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Letter to The Editor - Traditional cultures around the world warn of the danger of ‘the headless man’, the quasi-automaton cut off from divine guidance
To THE AGE John Warhurst wants us to ignore ‘furphies’ (‘Ignore republic-debate myths’, 26/1), but he ignores some of the best arguments in favour of our monarchy. Firstly, it is embedded in sacred tradition and fundamentally works for good on the people as a whole by encouraging us to ‘lift up our hearts’ and raise our vision towards the higher worlds and the divine creator and sustainer of all. A republic, by contrast, is too mundane and earth-bound. It is not, incidentally, ‘the people and society’ rather than the monarchy that have given us our rightly prized constitutional stability: both have.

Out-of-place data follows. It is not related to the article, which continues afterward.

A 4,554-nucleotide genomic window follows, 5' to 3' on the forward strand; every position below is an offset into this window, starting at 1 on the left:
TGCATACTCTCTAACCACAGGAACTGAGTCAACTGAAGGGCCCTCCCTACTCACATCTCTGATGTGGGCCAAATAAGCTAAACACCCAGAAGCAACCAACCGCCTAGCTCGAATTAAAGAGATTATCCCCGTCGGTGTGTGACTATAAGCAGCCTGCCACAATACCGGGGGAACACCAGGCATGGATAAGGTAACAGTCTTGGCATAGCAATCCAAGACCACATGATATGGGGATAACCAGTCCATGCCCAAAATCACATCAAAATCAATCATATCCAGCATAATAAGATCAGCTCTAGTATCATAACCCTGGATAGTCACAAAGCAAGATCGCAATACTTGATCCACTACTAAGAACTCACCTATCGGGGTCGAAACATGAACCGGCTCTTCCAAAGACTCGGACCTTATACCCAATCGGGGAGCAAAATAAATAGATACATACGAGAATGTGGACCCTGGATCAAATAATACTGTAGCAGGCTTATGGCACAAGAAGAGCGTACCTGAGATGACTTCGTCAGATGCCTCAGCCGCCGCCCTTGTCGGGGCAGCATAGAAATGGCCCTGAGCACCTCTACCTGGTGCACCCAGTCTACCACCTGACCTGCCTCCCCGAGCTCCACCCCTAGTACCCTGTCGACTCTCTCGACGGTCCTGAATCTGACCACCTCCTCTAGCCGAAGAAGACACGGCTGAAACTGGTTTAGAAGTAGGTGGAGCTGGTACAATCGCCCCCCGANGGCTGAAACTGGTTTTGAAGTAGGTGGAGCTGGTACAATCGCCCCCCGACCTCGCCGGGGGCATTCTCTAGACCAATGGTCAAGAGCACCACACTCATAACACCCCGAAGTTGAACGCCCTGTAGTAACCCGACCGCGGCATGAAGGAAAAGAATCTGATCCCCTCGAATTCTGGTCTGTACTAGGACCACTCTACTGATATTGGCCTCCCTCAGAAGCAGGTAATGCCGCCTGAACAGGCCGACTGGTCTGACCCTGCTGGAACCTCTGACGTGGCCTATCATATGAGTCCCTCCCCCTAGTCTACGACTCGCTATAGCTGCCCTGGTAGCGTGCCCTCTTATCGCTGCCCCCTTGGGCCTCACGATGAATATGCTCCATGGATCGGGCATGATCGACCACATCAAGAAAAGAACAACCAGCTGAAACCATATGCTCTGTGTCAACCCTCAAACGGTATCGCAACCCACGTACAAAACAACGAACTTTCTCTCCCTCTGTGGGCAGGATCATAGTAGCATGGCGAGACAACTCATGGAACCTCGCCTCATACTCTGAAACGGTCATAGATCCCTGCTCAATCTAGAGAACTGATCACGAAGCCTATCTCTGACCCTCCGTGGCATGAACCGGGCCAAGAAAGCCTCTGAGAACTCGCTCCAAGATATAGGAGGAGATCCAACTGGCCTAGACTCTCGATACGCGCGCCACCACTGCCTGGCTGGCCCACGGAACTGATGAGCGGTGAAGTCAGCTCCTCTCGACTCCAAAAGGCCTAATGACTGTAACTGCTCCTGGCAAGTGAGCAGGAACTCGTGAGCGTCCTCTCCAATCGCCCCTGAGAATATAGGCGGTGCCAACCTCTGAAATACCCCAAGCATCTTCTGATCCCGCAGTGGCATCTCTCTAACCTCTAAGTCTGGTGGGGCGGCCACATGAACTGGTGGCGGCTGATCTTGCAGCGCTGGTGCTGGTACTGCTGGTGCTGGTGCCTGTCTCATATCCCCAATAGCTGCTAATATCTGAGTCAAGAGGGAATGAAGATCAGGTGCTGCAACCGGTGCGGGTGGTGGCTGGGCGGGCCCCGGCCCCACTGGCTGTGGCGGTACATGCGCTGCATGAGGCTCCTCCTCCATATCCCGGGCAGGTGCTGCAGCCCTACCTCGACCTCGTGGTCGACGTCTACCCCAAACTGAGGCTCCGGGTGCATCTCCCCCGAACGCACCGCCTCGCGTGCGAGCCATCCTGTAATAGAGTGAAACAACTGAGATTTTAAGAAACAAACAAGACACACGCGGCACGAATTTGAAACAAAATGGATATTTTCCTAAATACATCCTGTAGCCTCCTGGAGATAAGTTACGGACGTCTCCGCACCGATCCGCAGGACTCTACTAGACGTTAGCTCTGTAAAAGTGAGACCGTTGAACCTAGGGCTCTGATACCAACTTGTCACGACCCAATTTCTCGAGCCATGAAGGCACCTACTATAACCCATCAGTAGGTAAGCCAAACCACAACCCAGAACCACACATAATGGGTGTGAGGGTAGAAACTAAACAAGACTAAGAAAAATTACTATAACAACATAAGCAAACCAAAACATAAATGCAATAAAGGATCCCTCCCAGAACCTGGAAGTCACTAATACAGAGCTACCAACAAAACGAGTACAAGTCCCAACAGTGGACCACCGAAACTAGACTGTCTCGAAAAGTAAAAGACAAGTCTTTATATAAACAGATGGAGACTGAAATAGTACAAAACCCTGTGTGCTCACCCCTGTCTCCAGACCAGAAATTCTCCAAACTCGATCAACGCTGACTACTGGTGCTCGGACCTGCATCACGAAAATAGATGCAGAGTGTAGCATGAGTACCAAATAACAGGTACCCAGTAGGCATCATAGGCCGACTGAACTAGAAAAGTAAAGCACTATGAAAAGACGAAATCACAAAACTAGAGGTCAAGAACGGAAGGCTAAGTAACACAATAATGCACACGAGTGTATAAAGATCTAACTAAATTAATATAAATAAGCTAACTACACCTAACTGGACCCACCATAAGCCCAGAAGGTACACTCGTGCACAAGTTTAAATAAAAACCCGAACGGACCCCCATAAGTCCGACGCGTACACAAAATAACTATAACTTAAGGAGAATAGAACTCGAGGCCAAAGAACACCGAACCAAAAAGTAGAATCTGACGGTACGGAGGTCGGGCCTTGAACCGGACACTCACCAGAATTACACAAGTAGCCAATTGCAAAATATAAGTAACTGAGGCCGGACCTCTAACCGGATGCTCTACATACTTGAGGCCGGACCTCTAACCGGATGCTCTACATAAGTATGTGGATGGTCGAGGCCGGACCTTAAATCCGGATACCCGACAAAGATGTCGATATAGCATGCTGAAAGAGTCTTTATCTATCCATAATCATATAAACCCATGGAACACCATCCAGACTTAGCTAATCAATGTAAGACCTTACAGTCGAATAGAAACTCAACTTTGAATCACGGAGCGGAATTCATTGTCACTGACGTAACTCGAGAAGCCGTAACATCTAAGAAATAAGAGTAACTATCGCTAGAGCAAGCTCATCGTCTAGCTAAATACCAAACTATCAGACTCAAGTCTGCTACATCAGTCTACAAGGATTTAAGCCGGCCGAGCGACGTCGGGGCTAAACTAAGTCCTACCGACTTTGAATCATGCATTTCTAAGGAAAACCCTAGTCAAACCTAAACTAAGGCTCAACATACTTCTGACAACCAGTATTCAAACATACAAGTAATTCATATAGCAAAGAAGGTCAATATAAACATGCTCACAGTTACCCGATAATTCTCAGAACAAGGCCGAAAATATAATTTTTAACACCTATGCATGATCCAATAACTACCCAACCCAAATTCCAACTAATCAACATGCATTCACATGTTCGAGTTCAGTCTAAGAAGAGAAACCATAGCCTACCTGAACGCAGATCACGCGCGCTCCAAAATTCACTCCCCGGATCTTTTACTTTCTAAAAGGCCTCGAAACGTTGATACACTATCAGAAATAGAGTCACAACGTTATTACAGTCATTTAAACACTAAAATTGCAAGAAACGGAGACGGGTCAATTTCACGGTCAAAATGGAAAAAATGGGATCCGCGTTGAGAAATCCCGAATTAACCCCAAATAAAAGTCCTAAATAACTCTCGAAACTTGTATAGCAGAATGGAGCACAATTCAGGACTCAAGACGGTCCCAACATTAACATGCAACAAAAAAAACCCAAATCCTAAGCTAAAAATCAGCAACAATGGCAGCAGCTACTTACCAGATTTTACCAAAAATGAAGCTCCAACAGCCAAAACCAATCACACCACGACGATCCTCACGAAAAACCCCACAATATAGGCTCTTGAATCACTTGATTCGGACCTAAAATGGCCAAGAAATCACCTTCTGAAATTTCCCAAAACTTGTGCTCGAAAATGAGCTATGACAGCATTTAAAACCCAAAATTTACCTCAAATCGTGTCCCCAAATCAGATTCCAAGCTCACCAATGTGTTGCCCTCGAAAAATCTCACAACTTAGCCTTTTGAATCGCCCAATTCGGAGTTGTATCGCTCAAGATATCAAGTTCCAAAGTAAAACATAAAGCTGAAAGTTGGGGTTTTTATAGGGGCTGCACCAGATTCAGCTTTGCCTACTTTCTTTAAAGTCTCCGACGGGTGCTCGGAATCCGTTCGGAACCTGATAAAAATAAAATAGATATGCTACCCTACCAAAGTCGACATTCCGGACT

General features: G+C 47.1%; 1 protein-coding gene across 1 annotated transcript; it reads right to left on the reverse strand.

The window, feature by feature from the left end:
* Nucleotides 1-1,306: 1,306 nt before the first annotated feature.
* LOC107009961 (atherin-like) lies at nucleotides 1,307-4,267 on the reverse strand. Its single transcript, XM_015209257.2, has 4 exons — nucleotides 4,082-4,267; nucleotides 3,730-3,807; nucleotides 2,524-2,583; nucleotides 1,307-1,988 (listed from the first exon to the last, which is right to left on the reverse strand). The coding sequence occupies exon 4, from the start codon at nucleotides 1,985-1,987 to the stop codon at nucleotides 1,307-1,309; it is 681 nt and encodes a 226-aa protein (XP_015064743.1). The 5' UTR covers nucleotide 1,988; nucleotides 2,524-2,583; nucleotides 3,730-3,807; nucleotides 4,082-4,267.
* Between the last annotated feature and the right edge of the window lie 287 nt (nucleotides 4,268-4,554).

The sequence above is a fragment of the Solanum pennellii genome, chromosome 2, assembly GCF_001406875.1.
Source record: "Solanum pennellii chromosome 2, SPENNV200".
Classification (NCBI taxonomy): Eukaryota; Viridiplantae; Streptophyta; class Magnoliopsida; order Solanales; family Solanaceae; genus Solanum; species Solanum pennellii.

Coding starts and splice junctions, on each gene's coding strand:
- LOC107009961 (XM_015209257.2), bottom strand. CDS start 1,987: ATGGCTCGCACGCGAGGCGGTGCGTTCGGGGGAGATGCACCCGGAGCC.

Secondly, Warhurst ignores the profound way in which our monarchy is linked to our history, so that its very existence causes us to be mindful of the legacies we inherit from our ancestors, whose wisdom and industry need to be considered and honoured by each subsequent generation. Traditional cultures around the world warn of the danger of ‘the headless man’, the quasi-automaton cut off from divine guidance. Communist totalitarianism is an example and it grows out of republics.
NJ, Belgrave, Vic